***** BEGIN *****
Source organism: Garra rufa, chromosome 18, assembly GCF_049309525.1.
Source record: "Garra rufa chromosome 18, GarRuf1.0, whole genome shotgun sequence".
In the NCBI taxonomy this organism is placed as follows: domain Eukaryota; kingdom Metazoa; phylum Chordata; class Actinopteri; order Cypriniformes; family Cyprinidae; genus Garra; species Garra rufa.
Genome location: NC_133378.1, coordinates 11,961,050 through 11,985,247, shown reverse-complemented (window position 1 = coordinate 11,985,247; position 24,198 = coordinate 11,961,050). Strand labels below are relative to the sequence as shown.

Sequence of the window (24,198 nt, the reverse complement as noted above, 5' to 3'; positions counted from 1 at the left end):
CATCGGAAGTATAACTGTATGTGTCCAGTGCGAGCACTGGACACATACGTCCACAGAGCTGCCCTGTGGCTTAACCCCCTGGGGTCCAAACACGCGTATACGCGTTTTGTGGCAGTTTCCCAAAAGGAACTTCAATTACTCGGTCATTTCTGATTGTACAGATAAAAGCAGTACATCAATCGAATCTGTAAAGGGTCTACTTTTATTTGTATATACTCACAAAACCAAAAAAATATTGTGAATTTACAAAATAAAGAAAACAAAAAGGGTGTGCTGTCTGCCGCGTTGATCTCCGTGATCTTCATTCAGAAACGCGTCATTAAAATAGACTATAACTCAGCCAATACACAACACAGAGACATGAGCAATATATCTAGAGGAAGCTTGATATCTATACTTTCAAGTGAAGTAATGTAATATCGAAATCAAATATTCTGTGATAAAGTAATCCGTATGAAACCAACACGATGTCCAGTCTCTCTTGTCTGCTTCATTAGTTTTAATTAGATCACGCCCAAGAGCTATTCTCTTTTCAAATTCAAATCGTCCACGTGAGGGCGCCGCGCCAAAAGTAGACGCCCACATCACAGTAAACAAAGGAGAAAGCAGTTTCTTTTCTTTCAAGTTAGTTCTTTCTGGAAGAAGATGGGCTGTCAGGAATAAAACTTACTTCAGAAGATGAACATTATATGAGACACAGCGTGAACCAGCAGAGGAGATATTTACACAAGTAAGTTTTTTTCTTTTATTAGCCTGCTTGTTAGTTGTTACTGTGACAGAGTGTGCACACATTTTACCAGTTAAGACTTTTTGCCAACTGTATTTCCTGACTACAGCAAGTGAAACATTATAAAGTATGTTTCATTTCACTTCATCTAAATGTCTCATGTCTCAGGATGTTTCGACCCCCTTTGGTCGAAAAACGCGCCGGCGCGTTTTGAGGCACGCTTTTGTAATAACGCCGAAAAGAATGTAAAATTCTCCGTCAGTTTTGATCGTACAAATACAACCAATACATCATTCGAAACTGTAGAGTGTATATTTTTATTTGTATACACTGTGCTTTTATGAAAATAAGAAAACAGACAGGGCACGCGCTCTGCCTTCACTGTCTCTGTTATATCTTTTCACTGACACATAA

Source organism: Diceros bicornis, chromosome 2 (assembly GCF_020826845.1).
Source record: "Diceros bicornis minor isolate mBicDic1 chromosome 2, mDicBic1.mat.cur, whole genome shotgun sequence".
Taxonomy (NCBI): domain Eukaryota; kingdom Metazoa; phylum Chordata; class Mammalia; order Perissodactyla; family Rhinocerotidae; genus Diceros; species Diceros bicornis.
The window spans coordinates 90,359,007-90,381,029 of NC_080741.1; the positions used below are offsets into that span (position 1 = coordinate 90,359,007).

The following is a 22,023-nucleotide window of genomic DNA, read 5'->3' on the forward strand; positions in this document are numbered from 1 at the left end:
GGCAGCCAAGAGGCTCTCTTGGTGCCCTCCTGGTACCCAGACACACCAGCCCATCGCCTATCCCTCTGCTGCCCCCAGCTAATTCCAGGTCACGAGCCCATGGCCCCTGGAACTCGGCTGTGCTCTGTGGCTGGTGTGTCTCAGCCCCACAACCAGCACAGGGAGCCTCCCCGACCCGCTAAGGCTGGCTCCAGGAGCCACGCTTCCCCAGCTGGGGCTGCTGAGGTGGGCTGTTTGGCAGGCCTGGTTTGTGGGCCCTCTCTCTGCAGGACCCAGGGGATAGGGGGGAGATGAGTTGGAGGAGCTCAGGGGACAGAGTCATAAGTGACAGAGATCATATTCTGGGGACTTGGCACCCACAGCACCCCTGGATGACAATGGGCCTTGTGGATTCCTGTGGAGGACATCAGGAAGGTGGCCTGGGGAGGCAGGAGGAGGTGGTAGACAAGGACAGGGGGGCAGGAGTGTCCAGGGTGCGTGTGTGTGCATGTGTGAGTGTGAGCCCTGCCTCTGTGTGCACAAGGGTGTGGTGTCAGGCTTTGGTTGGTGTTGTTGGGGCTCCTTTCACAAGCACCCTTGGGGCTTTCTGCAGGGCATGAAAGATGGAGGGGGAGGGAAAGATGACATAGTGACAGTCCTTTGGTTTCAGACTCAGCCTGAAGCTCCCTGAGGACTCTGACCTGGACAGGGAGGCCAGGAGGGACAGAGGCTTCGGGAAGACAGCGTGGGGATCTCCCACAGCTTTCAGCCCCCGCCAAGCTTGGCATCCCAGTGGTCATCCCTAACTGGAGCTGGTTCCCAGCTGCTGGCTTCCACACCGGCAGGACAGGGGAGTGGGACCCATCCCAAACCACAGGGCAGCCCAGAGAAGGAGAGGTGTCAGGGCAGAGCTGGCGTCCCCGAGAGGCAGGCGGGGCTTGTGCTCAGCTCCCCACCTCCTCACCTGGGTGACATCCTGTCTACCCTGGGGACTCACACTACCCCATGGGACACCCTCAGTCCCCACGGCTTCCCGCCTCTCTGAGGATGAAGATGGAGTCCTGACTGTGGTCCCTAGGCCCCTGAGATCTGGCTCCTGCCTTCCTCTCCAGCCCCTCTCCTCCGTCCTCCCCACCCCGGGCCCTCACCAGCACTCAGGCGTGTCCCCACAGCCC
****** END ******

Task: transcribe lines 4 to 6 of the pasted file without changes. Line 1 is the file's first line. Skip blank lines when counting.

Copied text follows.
Genome location: NC_133378.1, coordinates 11,961,050 through 11,985,247, shown reverse-complemented (window position 1 = coordinate 11,985,247; position 24,198 = coordinate 11,961,050). Strand labels below are relative to the sequence as shown.

Sequence of the window (24,198 nt, the reverse complement as noted above, 5' to 3'; positions counted from 1 at the left end):
CATCGGAAGTATAACTGTATGTGTCCAGTGCGAGCACTGGACACATACGTCCACAGAGCTGCCCTGTGGCTTAACCCCCTGGGGTCCAAACACGCGTATACGCGTTTTGTGGCAGTTTCCCAAAAGGAACTTCAATTACTCGGTCATTTCTGATTGTACAGATAAAAGCAGTACATCAATCGAATCTGTAAAGGGTCTACTTTTATTTGTATATACTCACAAAACCAAAAAAATATTGTGAATTTACAAAATAAAGAAAACAAAAAGGGTGTGCTGTCTGCCGCGTTGATCTCCGTGATCTTCATTCAGAAACGCGTCATTAAAATAGACTATAACTCAGCCAATACACAACACAGAGACATGAGCAATATATCTAGAGGAAGCTTGATATCTATACTTTCAAGTGAAGTAATGTAATATCGAAATCAAATATTCTGTGATAAAGTAATCCGTATGAAACCAACACGATGTCCAGTCTCTCTTGTCTGCTTCATTAGTTTTAATTAGATCACGCCCAAGAGCTATTCTCTTTTCAAATTCAAATCGTCCACGTGAGGGCGCCGCGCCAAAAGTAGACGCCCACATCACAGTAAACAAAGGAGAAAGCAGTTTCTTTTCTTTCAAGTTAGTTCTTTCTGGAAGAAGATGGGCTGTCAGGAATAAAACTTACTTCAGAAGATGAACATTATATGAGACACAGCGTGAACCAGCAGAGGAGATATTTACACAAGTAAGTTTTTTTCTTTTATTAGCCTGCTTGTTAGTTGTTACTGTGACAGAGTGTGCACACATTTTACCAGTTAAGACTTTTTGCCAACTGTATTTCCTGACTACAGCAAGTGAAACATTATAAAGTATGTTTCATTTCACTTCATCTAAATGTCTCATGTCTCAGGATGTTTCGACCCCCTTTGGTCGAAAAACGCGCCGGCGCGTTTTGAGGCACGCTTTTGTAATAACGCCGAAAAGAATGTAAAATTCTCCGTCAGTTTTGATCGTACAAATACAACCAATACATCATTCGAAACTGTAGAGTGTATATTTTTATTTGTATACACTGTGCTTTTATGAAAATAAGAAAACAGACAGGGCACGCGCTCTGCCTTCACTGTCTCTGTTATATCTTTTCACTGACACATAA